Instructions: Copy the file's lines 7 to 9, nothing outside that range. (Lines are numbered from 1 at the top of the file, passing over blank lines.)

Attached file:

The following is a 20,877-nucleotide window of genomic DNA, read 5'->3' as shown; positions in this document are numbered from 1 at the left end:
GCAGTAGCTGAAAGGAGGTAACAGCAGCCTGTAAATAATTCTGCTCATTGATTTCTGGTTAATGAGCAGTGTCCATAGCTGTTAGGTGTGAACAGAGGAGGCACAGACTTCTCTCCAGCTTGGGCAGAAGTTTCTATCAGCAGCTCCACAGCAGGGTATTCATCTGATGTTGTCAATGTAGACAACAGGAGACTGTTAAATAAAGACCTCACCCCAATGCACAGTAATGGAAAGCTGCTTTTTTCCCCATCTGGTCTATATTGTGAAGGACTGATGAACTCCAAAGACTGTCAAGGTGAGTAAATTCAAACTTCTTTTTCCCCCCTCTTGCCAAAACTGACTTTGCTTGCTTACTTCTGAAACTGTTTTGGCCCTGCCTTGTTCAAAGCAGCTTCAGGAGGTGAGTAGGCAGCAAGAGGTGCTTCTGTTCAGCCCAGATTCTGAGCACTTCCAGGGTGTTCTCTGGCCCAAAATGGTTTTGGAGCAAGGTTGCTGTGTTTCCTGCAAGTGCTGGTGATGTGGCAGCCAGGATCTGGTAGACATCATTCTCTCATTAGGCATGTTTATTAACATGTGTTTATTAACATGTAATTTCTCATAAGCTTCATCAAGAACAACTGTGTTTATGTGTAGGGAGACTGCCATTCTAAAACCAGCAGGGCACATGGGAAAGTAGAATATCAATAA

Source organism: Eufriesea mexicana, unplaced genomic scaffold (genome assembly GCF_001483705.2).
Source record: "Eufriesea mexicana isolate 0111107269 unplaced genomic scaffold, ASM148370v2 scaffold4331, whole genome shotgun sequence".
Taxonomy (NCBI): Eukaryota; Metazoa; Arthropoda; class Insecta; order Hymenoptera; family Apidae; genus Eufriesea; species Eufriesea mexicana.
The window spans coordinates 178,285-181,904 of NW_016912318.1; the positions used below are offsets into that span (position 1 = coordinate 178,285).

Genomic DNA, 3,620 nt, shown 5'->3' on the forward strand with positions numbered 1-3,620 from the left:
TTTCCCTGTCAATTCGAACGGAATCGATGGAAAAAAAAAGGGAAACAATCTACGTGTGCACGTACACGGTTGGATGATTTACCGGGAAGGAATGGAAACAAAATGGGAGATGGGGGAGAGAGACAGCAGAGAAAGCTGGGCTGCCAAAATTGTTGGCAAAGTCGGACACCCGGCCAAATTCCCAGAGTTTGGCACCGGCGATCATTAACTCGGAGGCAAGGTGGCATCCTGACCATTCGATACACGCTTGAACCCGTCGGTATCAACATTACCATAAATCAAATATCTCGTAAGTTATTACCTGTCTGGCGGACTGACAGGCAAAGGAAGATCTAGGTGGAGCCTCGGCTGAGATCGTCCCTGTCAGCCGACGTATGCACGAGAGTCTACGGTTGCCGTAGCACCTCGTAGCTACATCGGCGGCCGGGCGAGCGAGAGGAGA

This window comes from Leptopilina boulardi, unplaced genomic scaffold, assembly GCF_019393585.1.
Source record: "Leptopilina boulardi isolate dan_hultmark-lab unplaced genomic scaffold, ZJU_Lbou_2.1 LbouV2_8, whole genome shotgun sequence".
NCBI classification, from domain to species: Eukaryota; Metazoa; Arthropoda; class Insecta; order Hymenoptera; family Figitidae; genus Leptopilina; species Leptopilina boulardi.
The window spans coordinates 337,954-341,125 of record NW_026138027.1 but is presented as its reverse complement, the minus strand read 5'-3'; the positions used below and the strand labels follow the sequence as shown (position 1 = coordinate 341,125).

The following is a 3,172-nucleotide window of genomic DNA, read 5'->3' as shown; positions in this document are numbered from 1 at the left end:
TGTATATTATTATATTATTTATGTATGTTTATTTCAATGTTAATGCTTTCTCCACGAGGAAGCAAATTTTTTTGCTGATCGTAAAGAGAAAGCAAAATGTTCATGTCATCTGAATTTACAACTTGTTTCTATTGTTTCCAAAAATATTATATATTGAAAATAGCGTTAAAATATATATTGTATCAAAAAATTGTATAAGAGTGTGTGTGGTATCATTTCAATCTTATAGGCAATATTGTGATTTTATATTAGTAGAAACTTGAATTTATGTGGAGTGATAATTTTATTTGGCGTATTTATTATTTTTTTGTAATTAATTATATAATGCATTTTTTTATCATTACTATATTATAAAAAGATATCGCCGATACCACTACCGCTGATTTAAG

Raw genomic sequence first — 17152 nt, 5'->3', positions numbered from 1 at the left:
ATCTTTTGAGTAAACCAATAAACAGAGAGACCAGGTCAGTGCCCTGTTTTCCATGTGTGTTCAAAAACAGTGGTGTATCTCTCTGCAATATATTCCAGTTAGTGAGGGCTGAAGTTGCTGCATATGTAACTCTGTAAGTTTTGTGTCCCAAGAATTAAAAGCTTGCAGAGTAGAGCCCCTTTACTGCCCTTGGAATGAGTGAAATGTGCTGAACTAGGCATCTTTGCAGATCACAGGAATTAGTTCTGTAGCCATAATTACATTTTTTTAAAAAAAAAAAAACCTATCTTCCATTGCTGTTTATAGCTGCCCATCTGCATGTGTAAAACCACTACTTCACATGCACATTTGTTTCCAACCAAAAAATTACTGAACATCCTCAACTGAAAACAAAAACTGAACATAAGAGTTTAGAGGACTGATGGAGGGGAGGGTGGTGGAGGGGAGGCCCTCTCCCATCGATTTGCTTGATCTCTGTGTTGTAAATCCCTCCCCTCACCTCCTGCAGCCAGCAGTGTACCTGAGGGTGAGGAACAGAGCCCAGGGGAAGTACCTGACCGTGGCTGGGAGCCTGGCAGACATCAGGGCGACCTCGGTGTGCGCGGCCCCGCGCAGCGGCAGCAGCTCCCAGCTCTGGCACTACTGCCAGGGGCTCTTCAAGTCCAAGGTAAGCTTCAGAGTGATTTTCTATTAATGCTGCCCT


Genomic DNA, 3,620 nt, shown 5'->3' on the forward strand with positions numbered 1-3,620 from the left:
TTTCCCTGTCAATTCGAACGGAATCGATGGAAAAAAAAAGGGAAACAATCTACGTGTGCACGTACACGGTTGGATGATTTACCGGGAAGGAATGGAAACAAAATGGGAGATGGGGGAGAGAGACAGCAGAGAAAGCTGGGCTGCCAAAATTGTTGGCAAAGTCGGACACCCGGCCAAATTCCCAGAGTTTGGCACCGGCGATCATTAACTCGGAGGCAAGGTGGCATCCTGACCATTCGATACACGCTTGAACCCGTCGGTATCAACATTACCATAAATCAAATATCTCGTAAGTTATTACCTGTCTGGCGGACTGACAGGCAAAGGAAGATCTAGGTGGAGCCTCGGCTGAGATCGTCCCTGTCAGCCGACGTATGCACGAGAGTCTACGGTTGCCGTAGCACCTCGTAGCTACATCGGCGGCCGGGCGAGCGAGAGGAGA

This window comes from Leptopilina boulardi, unplaced genomic scaffold, assembly GCF_019393585.1.